For the nanoparticles seeded with U2OS cells, the results varied significantly, showing a higher cell viability/survival rate compared to Saos-2 cells at identical nanoparticle concentrations. Tests with U2OS cells did not exhibit a significant decrease in metabolic activity when treated with nanoparticles containing both drugs compared to those containing only DOXO. Increasing the concentration from 5 to 10 μg/ml of both systems did not show a statistically significant difference. At a concentration of 100 μg/ml, CQD_7LD and CQD_7LDD resulted in cellular metabolic activities of 81 ± 13% and 86 ± 12% for Saos-2 and U2OS cells, respectively. However, the differences were not statistically significant. The interactions of both systems, CQD_7LD and CQD_7LDD, with Saos-2 and U2OS cells revealed lower cell viability in Saos-2 cells compared to U2OS cells, indicating the higher effectiveness of the nanoparticles on Saos-2 cells. U2OS cells, which do not differentiate or form a calcified matrix, exhibited higher cell viability and survival rates. This aligns with previous studies that show Saos-2 cells' suitability for this type of research due to their high mineralization and proliferation capacity.64 For the negative control group, although higher nanoparticle concentrations led to lower cell viability, the results for drug-free nanoparticles (CQD_7L) at different concentrations did not show significant differences (Fig. S4). This is attributed to the absence of drugs in the nanoparticles. For the positive control groups, PrestoBlue assay results for the three different conditions with free drugs (DOXO, DTX, and DOXO/DTX) in Saos-2 and U2OS cells demonstrated almost complete cell death at every concentration, confirming the effectiveness of these drugs against osteosarcoma.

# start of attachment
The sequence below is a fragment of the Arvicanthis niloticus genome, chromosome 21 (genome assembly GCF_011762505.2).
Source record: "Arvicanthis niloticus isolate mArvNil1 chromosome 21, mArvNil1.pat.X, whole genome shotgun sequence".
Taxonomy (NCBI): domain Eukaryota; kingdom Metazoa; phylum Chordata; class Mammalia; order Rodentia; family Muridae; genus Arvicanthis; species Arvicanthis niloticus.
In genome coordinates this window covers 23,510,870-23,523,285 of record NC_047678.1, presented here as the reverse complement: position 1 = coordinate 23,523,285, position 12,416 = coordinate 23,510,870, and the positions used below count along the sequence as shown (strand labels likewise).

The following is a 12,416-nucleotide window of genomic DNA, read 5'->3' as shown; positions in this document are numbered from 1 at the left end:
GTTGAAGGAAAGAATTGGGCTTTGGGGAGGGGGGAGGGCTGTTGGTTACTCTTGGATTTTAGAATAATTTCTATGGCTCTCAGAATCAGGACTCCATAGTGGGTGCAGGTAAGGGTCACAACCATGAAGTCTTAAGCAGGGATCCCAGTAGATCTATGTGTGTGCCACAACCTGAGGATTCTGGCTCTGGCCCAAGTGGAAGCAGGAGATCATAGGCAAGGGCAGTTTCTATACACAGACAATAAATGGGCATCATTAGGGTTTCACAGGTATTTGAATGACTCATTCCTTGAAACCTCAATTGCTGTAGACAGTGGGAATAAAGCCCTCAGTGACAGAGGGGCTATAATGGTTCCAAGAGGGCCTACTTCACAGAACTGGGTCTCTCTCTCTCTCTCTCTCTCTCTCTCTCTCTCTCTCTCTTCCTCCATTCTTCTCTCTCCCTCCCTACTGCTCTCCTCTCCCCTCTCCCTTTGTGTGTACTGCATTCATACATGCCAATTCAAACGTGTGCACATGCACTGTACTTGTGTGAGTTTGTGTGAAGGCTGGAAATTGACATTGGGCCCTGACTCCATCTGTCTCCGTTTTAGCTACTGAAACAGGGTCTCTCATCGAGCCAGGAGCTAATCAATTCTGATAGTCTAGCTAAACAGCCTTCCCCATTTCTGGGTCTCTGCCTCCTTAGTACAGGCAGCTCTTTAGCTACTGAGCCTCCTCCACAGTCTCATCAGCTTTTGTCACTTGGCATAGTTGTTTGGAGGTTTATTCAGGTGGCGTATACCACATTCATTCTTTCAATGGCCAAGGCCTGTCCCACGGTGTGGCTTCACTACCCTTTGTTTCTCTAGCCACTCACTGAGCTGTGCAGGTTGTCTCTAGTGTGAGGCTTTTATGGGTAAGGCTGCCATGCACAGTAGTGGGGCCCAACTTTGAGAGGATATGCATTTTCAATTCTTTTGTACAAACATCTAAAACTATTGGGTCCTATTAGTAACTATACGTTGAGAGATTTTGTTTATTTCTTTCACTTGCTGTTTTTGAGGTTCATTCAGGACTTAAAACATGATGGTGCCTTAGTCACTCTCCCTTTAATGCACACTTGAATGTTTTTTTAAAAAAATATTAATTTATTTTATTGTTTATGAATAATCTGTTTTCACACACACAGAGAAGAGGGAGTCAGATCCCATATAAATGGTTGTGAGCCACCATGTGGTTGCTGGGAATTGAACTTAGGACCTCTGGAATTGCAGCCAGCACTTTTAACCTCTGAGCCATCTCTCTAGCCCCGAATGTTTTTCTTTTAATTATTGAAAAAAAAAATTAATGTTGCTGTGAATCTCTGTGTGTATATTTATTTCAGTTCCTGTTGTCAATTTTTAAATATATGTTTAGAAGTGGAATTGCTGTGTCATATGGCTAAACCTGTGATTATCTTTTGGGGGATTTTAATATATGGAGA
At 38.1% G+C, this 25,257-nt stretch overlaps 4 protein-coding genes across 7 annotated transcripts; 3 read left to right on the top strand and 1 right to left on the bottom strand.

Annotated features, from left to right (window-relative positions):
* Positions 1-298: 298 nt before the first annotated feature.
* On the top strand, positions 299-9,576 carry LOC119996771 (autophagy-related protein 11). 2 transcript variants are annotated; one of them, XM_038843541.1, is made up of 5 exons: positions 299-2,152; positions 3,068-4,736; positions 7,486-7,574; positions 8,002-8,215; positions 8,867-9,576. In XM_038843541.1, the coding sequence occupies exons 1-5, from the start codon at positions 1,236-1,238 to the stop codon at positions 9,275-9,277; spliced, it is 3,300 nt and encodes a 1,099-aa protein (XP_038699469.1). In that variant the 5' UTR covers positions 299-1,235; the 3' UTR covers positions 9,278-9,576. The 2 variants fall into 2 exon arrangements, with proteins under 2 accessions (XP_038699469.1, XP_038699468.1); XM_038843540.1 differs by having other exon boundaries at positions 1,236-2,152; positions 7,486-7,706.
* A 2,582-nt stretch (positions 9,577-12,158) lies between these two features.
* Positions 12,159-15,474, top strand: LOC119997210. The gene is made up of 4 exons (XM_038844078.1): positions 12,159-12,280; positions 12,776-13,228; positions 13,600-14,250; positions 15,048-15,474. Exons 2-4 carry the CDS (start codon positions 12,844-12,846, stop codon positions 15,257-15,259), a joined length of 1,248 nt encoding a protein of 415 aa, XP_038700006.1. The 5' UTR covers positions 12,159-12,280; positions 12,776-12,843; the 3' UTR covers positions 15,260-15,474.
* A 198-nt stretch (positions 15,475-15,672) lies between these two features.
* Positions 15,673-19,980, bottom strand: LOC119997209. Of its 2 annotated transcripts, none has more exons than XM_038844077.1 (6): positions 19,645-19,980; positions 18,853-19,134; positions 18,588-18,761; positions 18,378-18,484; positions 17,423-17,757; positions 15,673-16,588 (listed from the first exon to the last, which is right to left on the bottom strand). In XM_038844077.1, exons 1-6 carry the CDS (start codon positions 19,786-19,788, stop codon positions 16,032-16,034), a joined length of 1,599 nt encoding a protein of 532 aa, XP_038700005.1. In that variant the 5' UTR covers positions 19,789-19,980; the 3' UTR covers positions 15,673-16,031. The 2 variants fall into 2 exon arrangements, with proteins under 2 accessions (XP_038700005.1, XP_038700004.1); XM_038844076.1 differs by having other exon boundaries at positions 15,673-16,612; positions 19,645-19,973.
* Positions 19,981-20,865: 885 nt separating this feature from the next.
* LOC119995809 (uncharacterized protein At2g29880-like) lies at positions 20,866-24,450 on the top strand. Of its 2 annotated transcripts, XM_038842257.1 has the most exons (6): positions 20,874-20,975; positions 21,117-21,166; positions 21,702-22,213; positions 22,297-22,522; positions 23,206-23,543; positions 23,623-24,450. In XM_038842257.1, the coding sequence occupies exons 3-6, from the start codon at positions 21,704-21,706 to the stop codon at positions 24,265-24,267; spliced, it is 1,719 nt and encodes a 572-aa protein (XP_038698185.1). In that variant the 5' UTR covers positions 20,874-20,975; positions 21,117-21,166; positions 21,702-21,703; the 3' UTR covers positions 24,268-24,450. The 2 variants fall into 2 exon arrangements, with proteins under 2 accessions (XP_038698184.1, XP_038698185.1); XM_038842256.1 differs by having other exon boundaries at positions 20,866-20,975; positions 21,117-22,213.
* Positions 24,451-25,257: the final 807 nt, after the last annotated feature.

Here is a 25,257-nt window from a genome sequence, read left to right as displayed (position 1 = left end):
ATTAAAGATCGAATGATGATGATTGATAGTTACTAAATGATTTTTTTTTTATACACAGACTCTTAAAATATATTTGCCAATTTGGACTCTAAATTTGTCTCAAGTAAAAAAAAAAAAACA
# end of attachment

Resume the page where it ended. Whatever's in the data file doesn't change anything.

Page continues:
Furthermore, the encapsulation of CQD_7LDD nanoparticles by both Saos-2 cells and U2OS treated with a concentration of 10 μg/ml was analyzed by TEM [Fig. 7(b)]. Transmission electron microscopy (TEM) analysis of both dissected cell lines exposed to nanoparticles for a 24-h duration revealed intracellular particle internalization. A recurrent characteristic of particle systems is their initial uptake by cells through one or multiple endocytic mechanisms after interacting with the cell surface via specific ligand–receptor interactions or nonspecific interactions such as electrostatic and hydrophobic interactions.65 In the specific context of CQD_7LDD, electrostatic interactions between the cell membrane and the outer chitosan-based cationic layer of particles facilitate nanoparticles internalization, where the endocytosis mechanism was evident as particles cluster within the cytoplasm, localizing in lysosomes without reaching the nucleus [Fig. 7(b)]. This mechanistic observation is discernible due to significant alterations in cell topography resulting from CQD_7LDD interaction with cell membranes. Notably, observable changes include modifications in cell membrane conformation, nuclear conformation post-endocytosis, and organization and quantity of cytoplasmic organelles, indicative of endomembrane system activation.66 Additionally, lysosomes exhibit a darkened appearance due to internalization of CQD_7LDD and the presence of CQDs. Moreover, TEM images revealed that the initiation of CQD_7LDD escape from more labile pinocytic vesicles was observable, facilitating drug release within the cytosol [Fig. 7(b)]. This mechanism induces distortion and damage to cell membrane morphology [Figs. 7(b-ii) and 7(b-iii)] and subsequent disintegration of the cell nucleus, leading to apoptosis or necrosis of cancer cells [Figs. 7(b-ii) and 7(b-iv)]. Indeed, TEM images depicted certain cells undergoing necrosis-induced death due to drug release into the cytosol, resulting in organelle swelling (e.g., endoplasmic reticulum and mitochondria [Fig. 7(b-i)], presence of large vacuoles, plasma membrane rupture [Fig. 7(b-iii)], and eventual cell lysis [Figs. 7(b-ii) and 7(b-iv)].